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Community at RiskBiodefense and the Collective Search for Security$
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Thomas D. Beamish

Print publication date: 2015

Print ISBN-13: 9780804784429

Published to Stanford Scholarship Online: September 2015

DOI: 10.11126/stanford/9780804784429.001.0001

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Conclusion

Conclusion

The Civic Politics of Risk

Chapter:
(p.193) Conclusion
Source:
Community at Risk
Author(s):

Thomas D. Beamish

Publisher:
Stanford University Press
DOI:10.11126/stanford/9780804784429.003.0006

The Conclusion provides a synoptic comparative account of the book’s findings, arguments, and conclusions. The focus is what an analysis of local civics politics lends to an understanding of risk disputes. Importantly, the Conclusion, in focusing on the civic politics of risk, shows that common political rhetoric(s) such as claims to democracy, due process, progress, and justice can mean very different things in different civic contexts that hold considerable consequence for understanding what is and is not an acceptable risk. The same terms can mean very different things given social, historical, and material legacies and the civics and discourse that locally predominate. The Conclusion also reiterates the contribution that Community at Risk makes to an impressive stock of knowledge concerning risk management, perception, and dispute, as well as civic politics, organization, and community studies. The Conclusion’s intervention is, however, equal parts new findings and synthesis.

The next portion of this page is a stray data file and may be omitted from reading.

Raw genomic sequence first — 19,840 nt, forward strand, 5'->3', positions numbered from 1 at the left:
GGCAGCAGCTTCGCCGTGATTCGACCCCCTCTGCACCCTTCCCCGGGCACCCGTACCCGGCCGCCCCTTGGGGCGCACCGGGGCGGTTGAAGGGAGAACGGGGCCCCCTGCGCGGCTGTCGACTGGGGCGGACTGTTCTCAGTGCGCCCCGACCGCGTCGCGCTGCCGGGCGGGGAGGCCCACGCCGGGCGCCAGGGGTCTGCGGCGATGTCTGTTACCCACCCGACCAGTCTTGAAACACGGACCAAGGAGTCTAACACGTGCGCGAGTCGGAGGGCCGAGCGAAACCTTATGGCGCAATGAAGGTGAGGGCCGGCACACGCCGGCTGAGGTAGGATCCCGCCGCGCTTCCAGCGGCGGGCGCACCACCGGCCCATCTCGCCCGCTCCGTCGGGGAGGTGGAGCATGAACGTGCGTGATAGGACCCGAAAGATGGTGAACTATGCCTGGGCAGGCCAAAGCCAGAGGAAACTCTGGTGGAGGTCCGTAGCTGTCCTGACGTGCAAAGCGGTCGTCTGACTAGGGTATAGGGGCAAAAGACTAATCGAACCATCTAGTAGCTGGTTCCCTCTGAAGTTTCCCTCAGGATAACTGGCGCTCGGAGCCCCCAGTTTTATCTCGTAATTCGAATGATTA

Keywords:   Risk society, risk perception, risk management, civic politics of risk, civic discourse, civic politics, civic organization, social movements, political-culture, community studies

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